Carmel Magazine

Spring/Summer 2020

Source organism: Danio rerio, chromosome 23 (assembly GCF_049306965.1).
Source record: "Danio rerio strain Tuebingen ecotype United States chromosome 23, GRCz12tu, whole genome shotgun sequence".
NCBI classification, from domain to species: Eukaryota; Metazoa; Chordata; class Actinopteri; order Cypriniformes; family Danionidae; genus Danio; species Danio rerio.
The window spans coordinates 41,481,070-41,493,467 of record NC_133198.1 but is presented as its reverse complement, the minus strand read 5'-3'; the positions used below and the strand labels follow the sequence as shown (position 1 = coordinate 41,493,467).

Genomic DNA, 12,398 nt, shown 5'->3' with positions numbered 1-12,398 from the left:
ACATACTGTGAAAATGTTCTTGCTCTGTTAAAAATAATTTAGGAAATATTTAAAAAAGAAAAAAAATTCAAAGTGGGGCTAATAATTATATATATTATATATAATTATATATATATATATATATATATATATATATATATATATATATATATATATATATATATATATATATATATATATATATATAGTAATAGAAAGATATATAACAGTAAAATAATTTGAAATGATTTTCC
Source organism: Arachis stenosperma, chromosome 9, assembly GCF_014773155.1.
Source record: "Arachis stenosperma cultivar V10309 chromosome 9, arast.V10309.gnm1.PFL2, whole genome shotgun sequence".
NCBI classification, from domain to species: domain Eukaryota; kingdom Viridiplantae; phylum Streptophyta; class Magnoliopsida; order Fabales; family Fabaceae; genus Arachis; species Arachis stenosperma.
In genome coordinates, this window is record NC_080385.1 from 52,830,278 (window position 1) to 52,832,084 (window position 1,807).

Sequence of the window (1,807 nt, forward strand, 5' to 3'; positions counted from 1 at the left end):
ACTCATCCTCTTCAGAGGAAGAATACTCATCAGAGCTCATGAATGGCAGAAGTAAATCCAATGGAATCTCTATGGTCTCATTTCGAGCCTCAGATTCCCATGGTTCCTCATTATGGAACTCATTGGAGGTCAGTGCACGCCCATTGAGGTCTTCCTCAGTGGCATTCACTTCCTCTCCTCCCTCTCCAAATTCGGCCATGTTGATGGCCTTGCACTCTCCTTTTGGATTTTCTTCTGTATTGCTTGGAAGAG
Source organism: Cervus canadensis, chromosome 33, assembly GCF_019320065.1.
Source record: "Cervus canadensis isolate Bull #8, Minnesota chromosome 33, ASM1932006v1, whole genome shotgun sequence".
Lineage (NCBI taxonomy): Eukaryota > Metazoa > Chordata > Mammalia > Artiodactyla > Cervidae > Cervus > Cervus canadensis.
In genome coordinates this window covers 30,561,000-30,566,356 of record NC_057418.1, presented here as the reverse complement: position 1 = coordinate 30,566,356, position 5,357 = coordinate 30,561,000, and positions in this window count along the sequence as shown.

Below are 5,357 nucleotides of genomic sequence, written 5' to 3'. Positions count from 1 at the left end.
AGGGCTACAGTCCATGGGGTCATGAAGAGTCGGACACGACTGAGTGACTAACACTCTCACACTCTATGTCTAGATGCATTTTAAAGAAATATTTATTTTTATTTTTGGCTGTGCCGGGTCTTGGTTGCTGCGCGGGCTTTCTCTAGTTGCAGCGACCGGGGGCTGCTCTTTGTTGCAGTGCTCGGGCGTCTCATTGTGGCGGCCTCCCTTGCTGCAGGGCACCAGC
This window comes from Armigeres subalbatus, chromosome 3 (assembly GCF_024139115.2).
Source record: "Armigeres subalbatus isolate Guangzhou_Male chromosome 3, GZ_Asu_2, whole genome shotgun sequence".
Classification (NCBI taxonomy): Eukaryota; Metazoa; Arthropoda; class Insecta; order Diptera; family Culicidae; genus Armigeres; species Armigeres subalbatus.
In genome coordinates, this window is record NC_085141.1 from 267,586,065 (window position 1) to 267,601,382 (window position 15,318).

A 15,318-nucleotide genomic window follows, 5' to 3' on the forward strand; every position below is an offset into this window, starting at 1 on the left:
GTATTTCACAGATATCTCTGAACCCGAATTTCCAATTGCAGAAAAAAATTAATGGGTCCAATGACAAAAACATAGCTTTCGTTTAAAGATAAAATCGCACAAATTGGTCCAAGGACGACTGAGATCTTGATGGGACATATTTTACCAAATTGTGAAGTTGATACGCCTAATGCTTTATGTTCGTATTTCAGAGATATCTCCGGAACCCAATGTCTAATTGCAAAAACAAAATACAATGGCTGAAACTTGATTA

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"The Sacrament of the Last Supper" (1955), explores two of Dali's post-war thematic subjects: religion and nuclear weapons. The painting was controversial partly because the artist depicted the face of Jesus as his wife Gala. ter placated her, and the Dalis stayed on. The year 1945 was an especially productive one for Dali. He spent nearly 10 months of that year at Pebble and produced nearly 20 paint- ings—an astonishing number, given the precision and detail he infused into his work. In addition, during this period, Dali illustrated a translation of "The Autobiography of Benvenuto Cellini," a work originally completed in 1563 by the renowned Italian Renaissance artist. He also worked on the dream sequence for Alfred Hitchcock's film "Spellbound," released that same year. Also in this time frame, Dali met the actor Burgess Meredith (later to por tray the Penguin on the classic original "Batman" television series) and his wife Paulette Goddard. Meredith had become friendly with John Steinbeck and the author's pal Ed Ricketts (the model for "Doc" in "Cannery Row") while filming "Of Mice and Men." The actor approached Dali with the idea of producing a surrealist film and enlisted Ricketts to help scout locations in southern Monterey County. Neal Hotelling relates what happened on that journey. "Ricketts, Dali, Burgess, and Goddard got lost and, seeing a light on in a small house next to a school, knocked on the door to ask for help. Imagine the surprise of a country schoolteacher opening her door only to see two famous movie stars and a renowned Spanish painter." Nothing became of the film, but that teacher had a great story to tell. "The Enigma of Desire or My Mother, My Mother, My Mother" (1929), is considered to be among the painter's most important and deeply personal paintings. C A R M E L M A G A Z I N E • S P R I N G / S U M M E R 2 0 2 0 97 Photo: Peter Horree /Alamy Stock Photo Photo: Peter Barritt /Alamy Stock Photo

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